Swaying - The different behavior of yachts under wind pressure or the current flow must also be taken into account. While heavy boats with longer keels usually lay into the wind at anchor and hardly move, light short keelers move back and forth. If one lies too close, a collision can result.
Too little chain The worst case scenario is when the weather is bad and you don't have enough chain or hawser. If the boat then starts to drift, you either get stuck in your neighbor's ground harness, endangering him and others, or drift onto the nearest sand - because the line of the dinghy has become entangled in the propeller in the rush. Most of the time, the whole thing happens in the dark of night and with a strong wind.
Rule of thumb: Only drop anchor when at least five times the water depth can be put on chain without getting too close to the neighbor. To estimate the swell circle after dropping anchor, an anchor buoy is a great help.
Take your time The command "Drop anchor!" may only be given when the ship is no longer moving forward. Then give reverse and slowly pick up speed over the sternpost. Meanwhile, the crew on the foredeck puts chain or hawser evenly and reports the passing chain lengths aft. It is important to avoid rushing out the entire chain immediately after dropping the anchor, but only as much as the ship will fetch. Otherwise, the chain will fall onto the anchor, snagging it and stopping it from digging in.
Vibration alarm To check whether the anchor is holding, first put in only about half of the intended chain length. Then the brake is applied to the capstan and the man at the helm is signaled "disengage" beforehand with a hand signal. Once the anchor is securely in place, the bow is turned in: it swings in the direction of the stiff chain. Then let the ship slowly pick up speed again, continue to put in the chain (or hawser) according to the water depth, and apply the brake again. On an unstable bottom, you should then pull back again briefly with about half power to drive the anchor deeper into the bottom. If the stem remains blocked and no vibration can be detected by placing the hand on the chain, it's time to call it a day - vibration is an unmistakable sign that the anchor is slipping.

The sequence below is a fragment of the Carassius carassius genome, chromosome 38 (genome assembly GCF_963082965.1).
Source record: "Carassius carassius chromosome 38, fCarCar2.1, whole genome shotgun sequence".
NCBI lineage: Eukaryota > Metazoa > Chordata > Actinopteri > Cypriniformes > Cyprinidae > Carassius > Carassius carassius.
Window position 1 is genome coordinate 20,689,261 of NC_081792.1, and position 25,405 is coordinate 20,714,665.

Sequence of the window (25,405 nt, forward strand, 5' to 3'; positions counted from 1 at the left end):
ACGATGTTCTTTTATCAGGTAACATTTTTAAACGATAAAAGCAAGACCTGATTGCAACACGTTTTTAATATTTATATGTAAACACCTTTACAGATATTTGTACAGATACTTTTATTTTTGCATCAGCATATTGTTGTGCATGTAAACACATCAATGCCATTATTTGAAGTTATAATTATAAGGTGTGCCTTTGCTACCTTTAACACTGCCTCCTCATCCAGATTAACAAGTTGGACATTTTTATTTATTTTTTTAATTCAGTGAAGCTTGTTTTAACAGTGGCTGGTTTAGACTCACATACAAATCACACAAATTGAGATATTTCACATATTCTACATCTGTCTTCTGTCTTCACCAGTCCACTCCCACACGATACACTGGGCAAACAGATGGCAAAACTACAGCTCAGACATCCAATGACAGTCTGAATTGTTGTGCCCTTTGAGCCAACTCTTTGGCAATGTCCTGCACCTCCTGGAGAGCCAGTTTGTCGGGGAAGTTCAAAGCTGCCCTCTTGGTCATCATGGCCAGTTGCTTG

Do not forget to set the anchor ball!
A second anchor in uncertain weather conditions If the weather situation is uncertain, it is recommended that the second anchor be dropped immediately with the dinghy so that this work does not have to be done in strong winds and rough seas. It should then be dropped about 30 degrees to the first anchor and about 20 meters ahead. The anchor buoy of the main anchor serves as a guideline. In strong winds, the hawser pull of the second anchor is adjusted to that of the chain. Most importantly, the hawser must be protected against piles, ideally by a piece of hose.
Advantage of having two anchors Many sailors think that one anchor is sufficient for any weather, provided it is properly sized and there is enough chain and/or hawser attached. But during the passage of heavy gusts, one can clearly observe how the bow swinging back and forth distributes the pressure on both anchors. Sure, you can't just add the holding power of both anchors, but the deployed second anchor of different type has a huge advantage: If one of them doesn't hold due to the ground less suitable for it, you still have the second one available, which might be especially suitable for this ground.
It is better to not "back an anchor" For the sake of completeness, it is worth mentioning the so called "to back an anchor", an anchor maneuver during which a second anchor is put on the same chain. Practical experience has shown that this is not recommended: The deployment of the anchors and subsequent hoisting is laborious and often enough associated with anchor and chain wuling.
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